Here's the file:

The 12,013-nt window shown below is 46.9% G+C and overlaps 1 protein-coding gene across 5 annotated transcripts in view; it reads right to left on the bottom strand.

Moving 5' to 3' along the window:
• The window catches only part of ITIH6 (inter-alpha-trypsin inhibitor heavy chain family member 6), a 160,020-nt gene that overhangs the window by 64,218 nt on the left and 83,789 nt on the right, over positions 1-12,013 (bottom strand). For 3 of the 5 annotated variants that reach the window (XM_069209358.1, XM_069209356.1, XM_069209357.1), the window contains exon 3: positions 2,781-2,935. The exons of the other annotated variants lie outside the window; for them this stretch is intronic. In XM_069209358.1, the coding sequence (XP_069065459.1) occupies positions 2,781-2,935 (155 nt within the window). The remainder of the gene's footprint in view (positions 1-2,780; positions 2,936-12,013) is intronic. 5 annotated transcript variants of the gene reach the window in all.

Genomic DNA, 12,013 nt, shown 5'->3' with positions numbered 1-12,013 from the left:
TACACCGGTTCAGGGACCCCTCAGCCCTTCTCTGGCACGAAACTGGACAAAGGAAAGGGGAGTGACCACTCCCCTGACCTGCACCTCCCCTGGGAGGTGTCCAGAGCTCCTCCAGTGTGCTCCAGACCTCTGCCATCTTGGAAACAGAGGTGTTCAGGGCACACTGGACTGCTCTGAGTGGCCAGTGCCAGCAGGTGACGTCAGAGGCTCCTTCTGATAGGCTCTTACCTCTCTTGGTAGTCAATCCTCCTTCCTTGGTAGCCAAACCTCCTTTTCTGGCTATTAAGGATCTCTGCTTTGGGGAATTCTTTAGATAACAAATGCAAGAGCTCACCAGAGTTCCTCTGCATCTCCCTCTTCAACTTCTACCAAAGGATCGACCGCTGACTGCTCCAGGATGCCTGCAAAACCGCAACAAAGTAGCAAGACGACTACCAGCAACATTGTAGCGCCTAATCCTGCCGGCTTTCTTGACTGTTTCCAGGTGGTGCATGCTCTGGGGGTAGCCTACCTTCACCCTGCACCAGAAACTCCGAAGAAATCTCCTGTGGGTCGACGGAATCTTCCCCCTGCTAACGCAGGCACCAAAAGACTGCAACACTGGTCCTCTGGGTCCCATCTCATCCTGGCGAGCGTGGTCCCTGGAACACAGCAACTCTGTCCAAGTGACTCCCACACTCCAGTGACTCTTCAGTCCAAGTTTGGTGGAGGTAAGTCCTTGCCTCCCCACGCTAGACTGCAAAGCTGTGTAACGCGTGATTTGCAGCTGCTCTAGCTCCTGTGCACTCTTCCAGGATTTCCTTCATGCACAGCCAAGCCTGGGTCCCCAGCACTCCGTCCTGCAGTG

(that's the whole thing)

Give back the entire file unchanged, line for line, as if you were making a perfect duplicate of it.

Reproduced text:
The 12,013-nt window shown below is 46.9% G+C and overlaps 1 protein-coding gene across 5 annotated transcripts in view; it reads right to left on the bottom strand.

Moving 5' to 3' along the window:
• The window catches only part of ITIH6 (inter-alpha-trypsin inhibitor heavy chain family member 6), a 160,020-nt gene that overhangs the window by 64,218 nt on the left and 83,789 nt on the right, over positions 1-12,013 (bottom strand). For 3 of the 5 annotated variants that reach the window (XM_069209358.1, XM_069209356.1, XM_069209357.1), the window contains exon 3: positions 2,781-2,935. The exons of the other annotated variants lie outside the window; for them this stretch is intronic. In XM_069209358.1, the coding sequence (XP_069065459.1) occupies positions 2,781-2,935 (155 nt within the window). The remainder of the gene's footprint in view (positions 1-2,780; positions 2,936-12,013) is intronic. 5 annotated transcript variants of the gene reach the window in all.

Genomic DNA, 12,013 nt, shown 5'->3' with positions numbered 1-12,013 from the left:
TACACCGGTTCAGGGACCCCTCAGCCCTTCTCTGGCACGAAACTGGACAAAGGAAAGGGGAGTGACCACTCCCCTGACCTGCACCTCCCCTGGGAGGTGTCCAGAGCTCCTCCAGTGTGCTCCAGACCTCTGCCATCTTGGAAACAGAGGTGTTCAGGGCACACTGGACTGCTCTGAGTGGCCAGTGCCAGCAGGTGACGTCAGAGGCTCCTTCTGATAGGCTCTTACCTCTCTTGGTAGTCAATCCTCCTTCCTTGGTAGCCAAACCTCCTTTTCTGGCTATTAAGGATCTCTGCTTTGGGGAATTCTTTAGATAACAAATGCAAGAGCTCACCAGAGTTCCTCTGCATCTCCCTCTTCAACTTCTACCAAAGGATCGACCGCTGACTGCTCCAGGATGCCTGCAAAACCGCAACAAAGTAGCAAGACGACTACCAGCAACATTGTAGCGCCTAATCCTGCCGGCTTTCTTGACTGTTTCCAGGTGGTGCATGCTCTGGGGGTAGCCTACCTTCACCCTGCACCAGAAACTCCGAAGAAATCTCCTGTGGGTCGACGGAATCTTCCCCCTGCTAACGCAGGCACCAAAAGACTGCAACACTGGTCCTCTGGGTCCCATCTCATCCTGGCGAGCGTGGTCCCTGGAACACAGCAACTCTGTCCAAGTGACTCCCACACTCCAGTGACTCTTCAGTCCAAGTTTGGTGGAGGTAAGTCCTTGCCTCCCCACGCTAGACTGCAAAGCTGTGTAACGCGTGATTTGCAGCTGCTCTAGCTCCTGTGCACTCTTCCAGGATTTCCTTCATGCACAGCCAAGCCTGGGTCCCCAGCACTCCGTCCTGCAGTG